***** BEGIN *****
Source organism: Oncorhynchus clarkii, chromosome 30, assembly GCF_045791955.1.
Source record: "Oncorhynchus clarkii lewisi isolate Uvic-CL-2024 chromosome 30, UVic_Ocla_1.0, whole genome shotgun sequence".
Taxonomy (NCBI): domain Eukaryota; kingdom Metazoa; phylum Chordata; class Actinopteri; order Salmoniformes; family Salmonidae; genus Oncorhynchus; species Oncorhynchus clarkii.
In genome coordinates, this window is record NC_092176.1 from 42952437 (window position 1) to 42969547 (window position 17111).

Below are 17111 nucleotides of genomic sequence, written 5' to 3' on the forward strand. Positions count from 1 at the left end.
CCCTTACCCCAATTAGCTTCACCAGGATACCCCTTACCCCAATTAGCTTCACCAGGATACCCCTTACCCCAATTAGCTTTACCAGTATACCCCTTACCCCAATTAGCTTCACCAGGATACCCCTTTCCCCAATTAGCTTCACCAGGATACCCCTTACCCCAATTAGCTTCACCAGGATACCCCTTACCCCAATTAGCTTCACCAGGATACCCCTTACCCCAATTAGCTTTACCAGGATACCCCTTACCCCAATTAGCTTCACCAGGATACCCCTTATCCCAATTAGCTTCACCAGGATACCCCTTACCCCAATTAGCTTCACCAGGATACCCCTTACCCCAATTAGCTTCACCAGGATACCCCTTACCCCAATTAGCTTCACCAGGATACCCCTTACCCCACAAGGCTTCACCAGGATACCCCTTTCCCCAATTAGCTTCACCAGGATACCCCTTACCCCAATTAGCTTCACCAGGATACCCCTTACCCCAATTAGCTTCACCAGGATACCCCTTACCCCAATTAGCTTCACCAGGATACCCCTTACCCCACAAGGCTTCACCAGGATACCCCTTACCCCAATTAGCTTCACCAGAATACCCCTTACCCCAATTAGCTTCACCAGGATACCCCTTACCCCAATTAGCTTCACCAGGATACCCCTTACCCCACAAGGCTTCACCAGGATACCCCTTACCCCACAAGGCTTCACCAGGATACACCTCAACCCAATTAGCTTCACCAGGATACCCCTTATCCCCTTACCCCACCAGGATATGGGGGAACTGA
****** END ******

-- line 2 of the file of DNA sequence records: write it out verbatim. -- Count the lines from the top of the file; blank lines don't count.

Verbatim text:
Source record: "Oncorhynchus clarkii lewisi isolate Uvic-CL-2024 chromosome 30, UVic_Ocla_1.0, whole genome shotgun sequence".